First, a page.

Each year our staff and students make many new discoveries that help us understand these important ocean predators and improve their management.
We will be adding more content over the coming weeks so please visit again soon!
Sawfishes are considered the most threatened group of marine fishes, and all five species are listed on the IUCN Red List as Critical Endangered or Endangered.
To help ensure their survival, a greater understanding of global sawfish occurence and distribution is necessary to support conservation and management efforts. We are fortunate to have experienced world-class researchers at JCU who are able to investigate these important ecological issues.
We're contributing to global sawfish research through projects such as these PhD studies, funded by the Save Our Seas Foundation.
Search for global sawfishes
JCU PhD candidate Madalyn Cooper is a molecular biologist and self-confessed flat shark fanatic. She is working with collaborators around the world to resolve the global occurrence and distribution of sawfishes using environmental DNA (eDNA) techniques.More about this project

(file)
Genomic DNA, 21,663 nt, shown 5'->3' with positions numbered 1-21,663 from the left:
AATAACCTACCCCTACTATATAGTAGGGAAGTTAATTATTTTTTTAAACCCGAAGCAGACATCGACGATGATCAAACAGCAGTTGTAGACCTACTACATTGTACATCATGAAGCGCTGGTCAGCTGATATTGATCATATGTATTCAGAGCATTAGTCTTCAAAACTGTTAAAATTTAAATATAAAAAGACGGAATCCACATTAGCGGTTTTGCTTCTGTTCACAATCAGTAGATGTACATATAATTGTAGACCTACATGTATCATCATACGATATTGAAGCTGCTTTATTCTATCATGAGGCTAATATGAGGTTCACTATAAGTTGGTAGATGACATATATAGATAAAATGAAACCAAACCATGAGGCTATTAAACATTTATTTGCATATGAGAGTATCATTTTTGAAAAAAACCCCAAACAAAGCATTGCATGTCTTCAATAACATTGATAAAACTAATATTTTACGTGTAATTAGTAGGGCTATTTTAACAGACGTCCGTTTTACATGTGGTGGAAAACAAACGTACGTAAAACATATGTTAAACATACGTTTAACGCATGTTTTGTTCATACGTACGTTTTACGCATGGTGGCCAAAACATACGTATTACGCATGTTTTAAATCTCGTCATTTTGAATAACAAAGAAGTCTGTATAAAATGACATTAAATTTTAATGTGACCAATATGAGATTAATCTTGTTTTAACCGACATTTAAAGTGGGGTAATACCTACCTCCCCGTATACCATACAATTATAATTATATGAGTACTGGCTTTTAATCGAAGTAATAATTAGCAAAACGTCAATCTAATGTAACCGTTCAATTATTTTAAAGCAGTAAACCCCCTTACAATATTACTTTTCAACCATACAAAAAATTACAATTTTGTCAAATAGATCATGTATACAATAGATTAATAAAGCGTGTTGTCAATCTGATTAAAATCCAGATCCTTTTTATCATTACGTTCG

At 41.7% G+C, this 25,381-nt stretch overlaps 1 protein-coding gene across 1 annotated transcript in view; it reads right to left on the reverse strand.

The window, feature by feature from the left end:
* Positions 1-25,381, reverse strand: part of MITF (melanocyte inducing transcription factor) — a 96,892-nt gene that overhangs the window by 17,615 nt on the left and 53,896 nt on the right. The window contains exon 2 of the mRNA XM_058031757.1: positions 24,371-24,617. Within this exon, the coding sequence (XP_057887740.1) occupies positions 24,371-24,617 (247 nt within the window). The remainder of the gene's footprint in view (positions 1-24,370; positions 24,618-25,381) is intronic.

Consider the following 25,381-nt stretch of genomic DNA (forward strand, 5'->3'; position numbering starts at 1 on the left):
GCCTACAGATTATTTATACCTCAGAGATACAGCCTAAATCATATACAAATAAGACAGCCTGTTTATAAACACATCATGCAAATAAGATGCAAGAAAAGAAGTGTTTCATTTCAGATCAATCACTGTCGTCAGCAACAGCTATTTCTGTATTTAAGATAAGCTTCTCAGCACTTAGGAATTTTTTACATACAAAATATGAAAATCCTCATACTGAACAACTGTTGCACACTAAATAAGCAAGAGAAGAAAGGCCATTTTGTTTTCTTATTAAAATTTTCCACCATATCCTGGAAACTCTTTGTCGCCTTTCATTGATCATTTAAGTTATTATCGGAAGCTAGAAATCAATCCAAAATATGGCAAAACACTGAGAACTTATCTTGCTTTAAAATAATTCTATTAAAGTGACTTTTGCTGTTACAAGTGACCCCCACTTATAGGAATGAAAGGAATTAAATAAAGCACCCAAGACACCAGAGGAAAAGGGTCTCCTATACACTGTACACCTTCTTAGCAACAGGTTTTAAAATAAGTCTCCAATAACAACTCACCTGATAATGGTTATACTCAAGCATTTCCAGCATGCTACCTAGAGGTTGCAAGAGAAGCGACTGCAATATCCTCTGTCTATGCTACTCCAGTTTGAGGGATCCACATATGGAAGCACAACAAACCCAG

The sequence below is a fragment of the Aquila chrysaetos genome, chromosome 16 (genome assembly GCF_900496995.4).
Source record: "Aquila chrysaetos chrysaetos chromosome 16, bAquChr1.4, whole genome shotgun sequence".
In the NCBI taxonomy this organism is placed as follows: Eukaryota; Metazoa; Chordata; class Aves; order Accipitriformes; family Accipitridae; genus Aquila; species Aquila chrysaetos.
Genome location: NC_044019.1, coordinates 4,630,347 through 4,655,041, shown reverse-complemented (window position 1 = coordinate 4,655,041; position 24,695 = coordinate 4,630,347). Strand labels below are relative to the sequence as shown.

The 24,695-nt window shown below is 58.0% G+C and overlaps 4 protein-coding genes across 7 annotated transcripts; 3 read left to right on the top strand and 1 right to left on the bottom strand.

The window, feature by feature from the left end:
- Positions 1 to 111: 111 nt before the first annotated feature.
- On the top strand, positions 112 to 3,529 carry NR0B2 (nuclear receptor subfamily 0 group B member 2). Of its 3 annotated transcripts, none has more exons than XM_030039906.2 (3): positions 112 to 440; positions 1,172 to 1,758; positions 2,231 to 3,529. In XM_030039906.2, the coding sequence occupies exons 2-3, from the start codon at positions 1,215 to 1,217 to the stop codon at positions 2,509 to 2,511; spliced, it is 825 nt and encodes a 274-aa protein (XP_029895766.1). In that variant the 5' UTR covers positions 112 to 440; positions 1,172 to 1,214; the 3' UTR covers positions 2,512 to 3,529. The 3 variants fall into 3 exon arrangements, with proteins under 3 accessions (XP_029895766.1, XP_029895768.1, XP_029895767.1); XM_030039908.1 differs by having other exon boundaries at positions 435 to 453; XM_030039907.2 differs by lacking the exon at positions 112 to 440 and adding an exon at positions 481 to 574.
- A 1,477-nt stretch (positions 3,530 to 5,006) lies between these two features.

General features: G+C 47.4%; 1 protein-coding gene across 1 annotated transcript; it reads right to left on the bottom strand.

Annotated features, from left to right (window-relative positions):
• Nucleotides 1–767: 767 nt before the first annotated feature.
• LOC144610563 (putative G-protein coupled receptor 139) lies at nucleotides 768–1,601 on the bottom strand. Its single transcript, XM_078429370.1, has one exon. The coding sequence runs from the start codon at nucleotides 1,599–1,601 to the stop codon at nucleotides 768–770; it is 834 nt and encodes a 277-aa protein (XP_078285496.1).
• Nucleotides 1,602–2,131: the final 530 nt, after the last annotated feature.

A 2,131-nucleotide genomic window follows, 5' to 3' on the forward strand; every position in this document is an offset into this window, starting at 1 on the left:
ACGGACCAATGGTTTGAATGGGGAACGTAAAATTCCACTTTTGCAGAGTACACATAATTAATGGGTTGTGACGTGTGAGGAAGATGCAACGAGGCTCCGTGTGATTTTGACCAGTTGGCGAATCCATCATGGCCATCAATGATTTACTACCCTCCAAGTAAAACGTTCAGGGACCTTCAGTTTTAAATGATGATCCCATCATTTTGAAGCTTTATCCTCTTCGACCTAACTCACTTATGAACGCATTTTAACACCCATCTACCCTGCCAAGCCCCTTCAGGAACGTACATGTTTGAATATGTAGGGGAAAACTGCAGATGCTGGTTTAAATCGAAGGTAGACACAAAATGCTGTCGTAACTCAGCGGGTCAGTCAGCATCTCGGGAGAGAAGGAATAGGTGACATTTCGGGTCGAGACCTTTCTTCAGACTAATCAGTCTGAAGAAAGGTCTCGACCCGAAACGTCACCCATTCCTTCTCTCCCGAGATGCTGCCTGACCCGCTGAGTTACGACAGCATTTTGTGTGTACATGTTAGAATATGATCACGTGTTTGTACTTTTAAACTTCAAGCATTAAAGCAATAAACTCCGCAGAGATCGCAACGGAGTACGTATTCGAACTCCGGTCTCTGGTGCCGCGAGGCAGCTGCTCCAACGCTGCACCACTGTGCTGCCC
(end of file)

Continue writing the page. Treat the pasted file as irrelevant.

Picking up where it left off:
Sawfish status in Papua New Guinea
JCU PhD candidate Michael Grant has completed Honours research on the life history and demography of silky sharks in the central west Pacific region, and is currently studying the biology and conservation of elasmobranchs in non-marine environments, with a focus on the status of sawfishes in Papua New Guinea.More about this project
Sharks in Singapore
Did you know the waters around Singapore are home to a range of sharks and stingrays, including bamboo sharks and coral catsharks?
Babies on hold
Did you know that some sharks and rays delay the development of their young for up to 8 months so they can be born at times when food is abundant?
Did you know the hammerhead sharks can swim on their sides to increase the efficiency of their swimming? You can see them do this in the Shark Seas habitat!
Did you know that many baby sharks, stingrays and sawfish often hide in flooded mangrove forests to avoid being eaten by larger sharks?
Did you know that bull sharks have been recorded migrating more than 1,500 km along the coast of Australia every year? That is the distance from Singapore to Sabah!
Did you know that only 4% of the global catch of sharks and rays is sustainably managed? We need to manage shark populations better to ensure future generations can enjoy these animals.
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Explore JCU's marine biology and ecology research programs
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